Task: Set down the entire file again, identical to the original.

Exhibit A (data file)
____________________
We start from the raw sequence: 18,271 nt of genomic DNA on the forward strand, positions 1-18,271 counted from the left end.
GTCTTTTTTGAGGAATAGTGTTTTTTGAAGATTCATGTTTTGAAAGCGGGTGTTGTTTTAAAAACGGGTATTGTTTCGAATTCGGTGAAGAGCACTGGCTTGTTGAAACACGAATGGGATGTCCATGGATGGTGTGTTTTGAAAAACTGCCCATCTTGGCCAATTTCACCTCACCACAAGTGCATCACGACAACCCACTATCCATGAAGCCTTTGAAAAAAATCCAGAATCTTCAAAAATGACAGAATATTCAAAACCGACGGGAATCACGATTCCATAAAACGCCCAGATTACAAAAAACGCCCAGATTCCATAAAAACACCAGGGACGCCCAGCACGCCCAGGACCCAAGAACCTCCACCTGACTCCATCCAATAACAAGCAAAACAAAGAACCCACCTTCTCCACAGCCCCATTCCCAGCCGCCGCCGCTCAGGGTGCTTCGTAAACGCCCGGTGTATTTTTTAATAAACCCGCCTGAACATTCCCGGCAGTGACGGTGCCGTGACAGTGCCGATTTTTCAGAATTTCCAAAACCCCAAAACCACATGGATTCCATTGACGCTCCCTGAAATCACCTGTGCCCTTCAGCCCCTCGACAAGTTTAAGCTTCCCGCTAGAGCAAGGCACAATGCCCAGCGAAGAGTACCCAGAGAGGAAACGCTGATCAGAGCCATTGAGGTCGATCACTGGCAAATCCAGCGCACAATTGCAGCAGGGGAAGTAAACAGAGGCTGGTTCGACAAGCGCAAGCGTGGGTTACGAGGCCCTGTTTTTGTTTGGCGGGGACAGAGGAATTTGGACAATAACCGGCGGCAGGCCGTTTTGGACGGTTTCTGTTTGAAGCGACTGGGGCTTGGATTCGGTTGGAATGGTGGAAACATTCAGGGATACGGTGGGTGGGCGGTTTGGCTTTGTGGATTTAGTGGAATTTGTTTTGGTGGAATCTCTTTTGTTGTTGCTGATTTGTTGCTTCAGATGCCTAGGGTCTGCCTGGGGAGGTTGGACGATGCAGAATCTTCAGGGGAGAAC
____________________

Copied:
We start from the raw sequence: 18,271 nt of genomic DNA on the forward strand, positions 1-18,271 counted from the left end.
GTCTTTTTTGAGGAATAGTGTTTTTTGAAGATTCATGTTTTGAAAGCGGGTGTTGTTTTAAAAACGGGTATTGTTTCGAATTCGGTGAAGAGCACTGGCTTGTTGAAACACGAATGGGATGTCCATGGATGGTGTGTTTTGAAAAACTGCCCATCTTGGCCAATTTCACCTCACCACAAGTGCATCACGACAACCCACTATCCATGAAGCCTTTGAAAAAAATCCAGAATCTTCAAAAATGACAGAATATTCAAAACCGACGGGAATCACGATTCCATAAAACGCCCAGATTACAAAAAACGCCCAGATTCCATAAAAACACCAGGGACGCCCAGCACGCCCAGGACCCAAGAACCTCCACCTGACTCCATCCAATAACAAGCAAAACAAAGAACCCACCTTCTCCACAGCCCCATTCCCAGCCGCCGCCGCTCAGGGTGCTTCGTAAACGCCCGGTGTATTTTTTAATAAACCCGCCTGAACATTCCCGGCAGTGACGGTGCCGTGACAGTGCCGATTTTTCAGAATTTCCAAAACCCCAAAACCACATGGATTCCATTGACGCTCCCTGAAATCACCTGTGCCCTTCAGCCCCTCGACAAGTTTAAGCTTCCCGCTAGAGCAAGGCACAATGCCCAGCGAAGAGTACCCAGAGAGGAAACGCTGATCAGAGCCATTGAGGTCGATCACTGGCAAATCCAGCGCACAATTGCAGCAGGGGAAGTAAACAGAGGCTGGTTCGACAAGCGCAAGCGTGGGTTACGAGGCCCTGTTTTTGTTTGGCGGGGACAGAGGAATTTGGACAATAACCGGCGGCAGGCCGTTTTGGACGGTTTCTGTTTGAAGCGACTGGGGCTTGGATTCGGTTGGAATGGTGGAAACATTCAGGGATACGGTGGGTGGGCGGTTTGGCTTTGTGGATTTAGTGGAATTTGTTTTGGTGGAATCTCTTTTGTTGTTGCTGATTTGTTGCTTCAGATGCCTAGGGTCTGCCTGGGGAGGTTGGACGATGCAGAATCTTCAGGGGAGAAC